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SOC364H1 (40)


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Brent Berry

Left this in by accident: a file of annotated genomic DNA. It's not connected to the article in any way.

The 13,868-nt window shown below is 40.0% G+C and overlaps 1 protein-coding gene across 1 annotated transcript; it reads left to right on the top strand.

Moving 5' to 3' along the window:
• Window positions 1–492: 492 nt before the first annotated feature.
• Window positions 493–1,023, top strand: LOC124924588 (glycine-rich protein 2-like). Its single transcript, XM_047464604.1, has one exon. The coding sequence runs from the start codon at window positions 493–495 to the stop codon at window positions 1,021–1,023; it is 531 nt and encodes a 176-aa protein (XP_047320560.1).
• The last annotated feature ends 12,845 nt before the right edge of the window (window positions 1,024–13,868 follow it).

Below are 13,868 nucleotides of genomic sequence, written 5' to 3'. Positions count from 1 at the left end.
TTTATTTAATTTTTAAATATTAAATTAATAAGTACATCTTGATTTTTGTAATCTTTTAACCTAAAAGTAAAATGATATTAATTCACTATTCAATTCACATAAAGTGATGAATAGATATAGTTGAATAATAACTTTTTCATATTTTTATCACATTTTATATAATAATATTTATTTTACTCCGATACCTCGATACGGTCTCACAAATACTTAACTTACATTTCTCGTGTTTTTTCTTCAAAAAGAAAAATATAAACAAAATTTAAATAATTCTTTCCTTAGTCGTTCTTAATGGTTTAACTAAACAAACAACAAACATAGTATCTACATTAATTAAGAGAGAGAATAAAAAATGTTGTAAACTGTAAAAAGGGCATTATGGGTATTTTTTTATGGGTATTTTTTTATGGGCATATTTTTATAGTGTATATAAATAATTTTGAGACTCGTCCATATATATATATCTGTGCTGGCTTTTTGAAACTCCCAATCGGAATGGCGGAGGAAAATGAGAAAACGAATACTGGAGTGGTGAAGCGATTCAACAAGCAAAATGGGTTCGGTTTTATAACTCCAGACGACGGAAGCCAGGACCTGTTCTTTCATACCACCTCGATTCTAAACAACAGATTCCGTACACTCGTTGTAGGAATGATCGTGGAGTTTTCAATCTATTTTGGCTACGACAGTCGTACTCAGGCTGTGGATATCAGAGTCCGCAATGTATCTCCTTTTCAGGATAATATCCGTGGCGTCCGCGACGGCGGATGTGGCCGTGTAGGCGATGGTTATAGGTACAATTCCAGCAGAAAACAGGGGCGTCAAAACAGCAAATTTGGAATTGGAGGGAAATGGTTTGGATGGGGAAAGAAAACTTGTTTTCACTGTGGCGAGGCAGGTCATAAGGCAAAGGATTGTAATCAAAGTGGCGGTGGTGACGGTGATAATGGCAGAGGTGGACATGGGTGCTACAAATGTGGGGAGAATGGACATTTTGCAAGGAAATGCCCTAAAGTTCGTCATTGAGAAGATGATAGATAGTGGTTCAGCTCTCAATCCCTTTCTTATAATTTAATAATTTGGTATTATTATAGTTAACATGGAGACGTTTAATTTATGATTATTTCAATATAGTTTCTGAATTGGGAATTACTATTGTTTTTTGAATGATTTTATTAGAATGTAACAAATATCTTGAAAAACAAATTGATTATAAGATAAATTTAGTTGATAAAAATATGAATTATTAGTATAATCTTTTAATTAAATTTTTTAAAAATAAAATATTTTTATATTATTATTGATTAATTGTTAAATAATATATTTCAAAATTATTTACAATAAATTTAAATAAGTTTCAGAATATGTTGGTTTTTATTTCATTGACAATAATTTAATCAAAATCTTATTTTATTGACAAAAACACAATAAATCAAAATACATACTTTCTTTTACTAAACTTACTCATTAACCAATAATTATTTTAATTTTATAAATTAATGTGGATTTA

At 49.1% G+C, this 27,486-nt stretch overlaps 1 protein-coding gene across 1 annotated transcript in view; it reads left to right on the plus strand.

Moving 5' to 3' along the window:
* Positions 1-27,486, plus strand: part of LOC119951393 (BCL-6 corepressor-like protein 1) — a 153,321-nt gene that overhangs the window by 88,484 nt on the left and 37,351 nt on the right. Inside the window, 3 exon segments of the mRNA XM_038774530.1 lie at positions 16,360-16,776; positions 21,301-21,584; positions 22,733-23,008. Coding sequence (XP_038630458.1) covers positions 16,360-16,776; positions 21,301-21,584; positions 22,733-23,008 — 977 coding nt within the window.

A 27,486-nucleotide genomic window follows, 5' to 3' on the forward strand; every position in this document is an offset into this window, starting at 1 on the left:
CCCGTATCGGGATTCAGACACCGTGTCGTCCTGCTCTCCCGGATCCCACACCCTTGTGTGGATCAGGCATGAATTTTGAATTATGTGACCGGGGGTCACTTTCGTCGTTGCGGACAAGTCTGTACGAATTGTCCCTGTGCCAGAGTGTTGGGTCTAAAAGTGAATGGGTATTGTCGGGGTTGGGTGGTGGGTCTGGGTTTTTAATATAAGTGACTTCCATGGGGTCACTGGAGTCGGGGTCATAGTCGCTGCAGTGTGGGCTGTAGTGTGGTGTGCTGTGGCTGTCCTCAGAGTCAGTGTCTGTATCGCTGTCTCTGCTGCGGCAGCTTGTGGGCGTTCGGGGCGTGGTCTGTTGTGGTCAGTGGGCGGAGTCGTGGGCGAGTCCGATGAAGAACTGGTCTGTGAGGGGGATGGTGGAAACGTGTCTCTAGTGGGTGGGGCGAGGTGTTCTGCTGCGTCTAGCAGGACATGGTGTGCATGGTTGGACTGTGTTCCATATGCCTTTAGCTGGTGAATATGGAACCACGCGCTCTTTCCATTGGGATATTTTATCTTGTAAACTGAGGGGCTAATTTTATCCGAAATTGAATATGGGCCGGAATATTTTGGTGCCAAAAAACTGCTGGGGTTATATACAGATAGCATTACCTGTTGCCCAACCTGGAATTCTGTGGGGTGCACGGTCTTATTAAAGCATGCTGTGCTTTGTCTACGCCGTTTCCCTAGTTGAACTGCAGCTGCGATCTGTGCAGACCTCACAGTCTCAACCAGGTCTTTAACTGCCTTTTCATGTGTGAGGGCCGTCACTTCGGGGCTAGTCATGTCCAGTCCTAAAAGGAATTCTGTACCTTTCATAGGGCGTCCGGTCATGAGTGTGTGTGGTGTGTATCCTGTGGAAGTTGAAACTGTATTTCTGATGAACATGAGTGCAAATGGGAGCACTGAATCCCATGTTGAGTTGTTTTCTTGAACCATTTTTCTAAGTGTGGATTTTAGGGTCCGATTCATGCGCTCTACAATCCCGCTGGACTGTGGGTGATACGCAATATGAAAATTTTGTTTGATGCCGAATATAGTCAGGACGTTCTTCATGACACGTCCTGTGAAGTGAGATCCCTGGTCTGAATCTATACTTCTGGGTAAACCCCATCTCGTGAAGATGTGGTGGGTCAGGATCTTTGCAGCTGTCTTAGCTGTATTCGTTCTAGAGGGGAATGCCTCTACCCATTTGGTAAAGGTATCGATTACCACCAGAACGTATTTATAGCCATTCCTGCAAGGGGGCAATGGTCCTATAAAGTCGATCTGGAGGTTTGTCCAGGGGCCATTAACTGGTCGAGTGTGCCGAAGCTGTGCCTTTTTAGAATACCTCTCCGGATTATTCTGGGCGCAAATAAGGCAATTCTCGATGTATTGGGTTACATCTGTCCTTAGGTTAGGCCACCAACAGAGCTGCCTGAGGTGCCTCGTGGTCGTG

WK 6 1 What is psychological distress? Two major forms  Depression is “feeling sad, demoralized, lonely, hopeless, or worthless, wishing y ou were dead, having trouble sleeping, crying, feeling everything is an effort, and being unable to get going. “  Anxiety “is being tense, restless, worried, irritable, and afraid.” Distress embodies anxiety and depression symptoms reflecting affective impairment o f functioning ranging from mild to severe, and indicative of the probability of disorder. Defining neighbourhood in mental health literature. Three focal dimensions Spatial  Physical boundaries of the neighbourhood Structural  Related to social and demographic characteristics of individuals in the neighbourhood  Objective characteristics of neighhourhood Social  Perspectives of and interactions between residents  Cohesion, trust, collective efficacy  Social organization Two related sets of hypotheses in mental health literature:  Neighbourhoods that lack resources and present threats to individuals produce dis tress.  Disadvantaged neighbourhoods only seem distressing because individuals distress ed by their own personal disadvantages tend to live in them.  Main question researchers ask: Does any association between neighbourhood disa dvantage and distress remain NET of individual-level disadvantage?  i.e., Spurious association? Support for the Structural Model Most studies find only modest support for the structural model after considering indivi dual level variation  30-40% of the variation in mental health is due to between neighbourhood variati on  neighbourhood structural factors account for these differences, the remaining vari ation due to individual-level factors  Effects of neighbourhood disadvantage persist controlling for individual socioeco nomic status.  Galea shows a two-fold increase in the rate of individual depression in NYC due t WK 6 2 o socioeconomic disadvantage of the neighbourhood, over and above individual d isadvantage.  Wheaton and Clarke show that the effect of neighbourhood disadvantage is worse when individual disadvantage is worse. Defining The Social Model of Neighbourhood Individuals’ perspectives of the neighbourhood, and the interactions between residents  Social organization  Collective efficacy, cohesion, trust, social ties, and capital  Real and perceived disorder – “objective social and physical conditions that indic ate a breakdown of social control in the community”  From this perspective, neighbourhood disadvantage is a primary stressor that lead s to disorganization and disorder–secondary stressors  Measures of organization and disorder measured at the individuallevel or agg regate (“ecometric” assessment, Hill and Maimon 2013)  Individual-level (perceptions only; subjective)  Aggregate (more objective measure) Neighbourhood disadvantage, disorder, and distress Neighbourhood disadvantage---> perceived neighbourhood disorder ---> depression Is perceived neighborhood disorder associated with levels of depression?  Yes. There is a positive association that is steepest at the lowest and highest levels of neighborhood disorder—especially at the upper end. Does perceived neighbourhood disorder mediate the association between neighbourho od disadvantage and depression?  Yes. The remaining net effect of neighbourhood disadvantage (after we consider i
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